After decades of research on carbon capture and sequestration (CCS), the world needs to finally move from pilot tests and demonstration experiments to industrial-scale implementation. CCS at scale will involve unprecedented fluid injection volumes that can result in large-scale pressure increases in the subsurface and may cause unwanted geomechanical effects, such as generating seismic events per reactivation of critically stressed faults. Understanding and predicting induced seismicity potential is critical in CCS projects for two reasons: (1) to avoid the potential for damaging earthquakes at the ground surface, and (2) to ensure that caprock integrity is not jeopardized by permeability increases of slipping faults. Also, in a future world with CCS being a fully deployed technology, sedimentary basins with interconnected reservoirs might host multiple storage sites between which pressure interference can be expected. Thus, large-scale pressure buildup can be a limiting factor for CO2 sequestration capacity, because of induced seismicity concerns or because the possibility of distant pressure-related impacts of individual projects needs to be considered. It has been pointed out that the subsurface storage capacity for CO2 may be increased via extraction of the native brines, a pressure management approach that of course comes with additional cost for the handling, treatment or disposal of the extracted brine and thus needs to be carefully optimized. This presentation will illustrate the basin-scale pressure impacts based on regional modeling studies of future CCS scenarios, will discuss the potential for generating earthquakes from CCS at scale using the practice of waste water injection in Oklahoma and surrounding States in the U.S. as an analog, will present a controlled-injection fault slip experiment to advance the science of fault reactivation and related permeability change, and will finally evaluate brine extraction as a mitigation measure currently tested in a field experiment located in the southern United States.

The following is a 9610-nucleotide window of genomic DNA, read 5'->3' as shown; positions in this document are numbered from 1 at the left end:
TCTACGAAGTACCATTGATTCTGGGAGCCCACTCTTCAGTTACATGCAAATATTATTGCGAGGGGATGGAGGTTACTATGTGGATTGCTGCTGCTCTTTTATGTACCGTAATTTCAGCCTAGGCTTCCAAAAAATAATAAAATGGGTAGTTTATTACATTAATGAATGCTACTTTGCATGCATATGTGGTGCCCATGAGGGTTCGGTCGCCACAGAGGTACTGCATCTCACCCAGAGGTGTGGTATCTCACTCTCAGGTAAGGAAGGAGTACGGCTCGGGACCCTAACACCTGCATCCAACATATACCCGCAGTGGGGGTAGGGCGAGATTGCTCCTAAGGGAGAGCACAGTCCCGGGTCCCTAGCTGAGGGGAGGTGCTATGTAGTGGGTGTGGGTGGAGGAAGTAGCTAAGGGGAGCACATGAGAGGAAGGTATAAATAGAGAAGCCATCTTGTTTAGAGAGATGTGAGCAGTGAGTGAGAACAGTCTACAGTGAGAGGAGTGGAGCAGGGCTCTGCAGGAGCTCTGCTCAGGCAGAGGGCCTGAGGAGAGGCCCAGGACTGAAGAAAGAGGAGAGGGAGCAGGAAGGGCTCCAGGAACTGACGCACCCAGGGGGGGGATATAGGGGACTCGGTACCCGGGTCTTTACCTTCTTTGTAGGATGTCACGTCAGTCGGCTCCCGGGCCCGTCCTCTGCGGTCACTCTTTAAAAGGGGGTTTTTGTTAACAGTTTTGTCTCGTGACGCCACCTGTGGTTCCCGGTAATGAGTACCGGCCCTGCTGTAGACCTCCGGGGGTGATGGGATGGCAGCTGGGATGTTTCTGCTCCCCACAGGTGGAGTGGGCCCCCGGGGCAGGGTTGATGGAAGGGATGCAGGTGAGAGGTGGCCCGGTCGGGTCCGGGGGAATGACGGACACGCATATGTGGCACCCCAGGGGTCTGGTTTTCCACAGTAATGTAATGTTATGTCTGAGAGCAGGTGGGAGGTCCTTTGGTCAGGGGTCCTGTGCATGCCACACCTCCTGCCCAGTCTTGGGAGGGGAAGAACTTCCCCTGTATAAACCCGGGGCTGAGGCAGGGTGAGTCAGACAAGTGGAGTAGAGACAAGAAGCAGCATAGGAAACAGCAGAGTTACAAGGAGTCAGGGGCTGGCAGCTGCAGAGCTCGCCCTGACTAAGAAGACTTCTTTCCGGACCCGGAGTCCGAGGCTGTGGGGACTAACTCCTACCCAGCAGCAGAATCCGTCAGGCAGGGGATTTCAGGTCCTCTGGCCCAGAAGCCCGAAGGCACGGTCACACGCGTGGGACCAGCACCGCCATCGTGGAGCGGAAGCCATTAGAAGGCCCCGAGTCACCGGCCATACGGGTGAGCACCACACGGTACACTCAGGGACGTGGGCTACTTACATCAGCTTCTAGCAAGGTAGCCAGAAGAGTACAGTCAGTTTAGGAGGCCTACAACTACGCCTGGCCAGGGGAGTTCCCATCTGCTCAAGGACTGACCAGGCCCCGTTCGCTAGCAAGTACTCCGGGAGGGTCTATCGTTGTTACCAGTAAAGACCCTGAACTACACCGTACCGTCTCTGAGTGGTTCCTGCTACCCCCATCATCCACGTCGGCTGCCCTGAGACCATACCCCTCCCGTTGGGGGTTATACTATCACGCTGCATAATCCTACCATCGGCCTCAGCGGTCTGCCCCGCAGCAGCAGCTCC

Research Physical Scientist, NASA Goddard Space Flight Center
Greenbelt, Maryland, USA
Remote sensing and assimilation of soil moisture and terrestrial water storage at the global scale
Recent satellite missions have revolutionized land surface hydrology at the global scale. Observations from the Gravity Recovery and Climate Experiment (GRACE) mission provide monthly global estimates of the vertically integrated terrestrial water storage with about 300–400-km horizontal resolution. The Soil Moisture and Ocean Salinity (SMOS) and Soil Moisture Active Passive (SMAP) missions observe L-band (1.4 GHz) microwave brightness temperatures, which are sensitive to near-surface soil moisture, with a revisit time of 1–3 days at ~40-km spatial resolution. Through the assimilation of these remote sensing observations into a land surface model, value-added estimates of global land surface hydrology conditions can be obtained with complete spatial and temporal coverage. One example is the SMAP Level-4 Soil Moisture data product, which provides global, 3-hourly, 9-km resolution estimates of surface and root-zone soil moisture and associated land surface variables.
This presentation discusses recent results obtained from the assimilation of GRACE, SMOS, and SMAP observations. As expected, GRACE data assimilation mostly improves estimates of shallow groundwater, whereas SMOS and SMAP data assimilation mainly improves estimates of surface soil moisture, particularly in otherwise data-sparse regions. Better and more consistent soil moisture and groundwater estimates can be achieved when multiple observation types are assimilated. Nevertheless, open questions remain about the synergy of GRACE, SMOS, and SMAP observations and land surface models. An example in northwestern India illustrates that long-term trends in GRACE observations result in erroneous trends in evapotranspiration estimates if irrigation is not considered in the land surface model, thereby emphasizing the importance of representing anthropogenic processes in land surface modeling and data assimilation systems.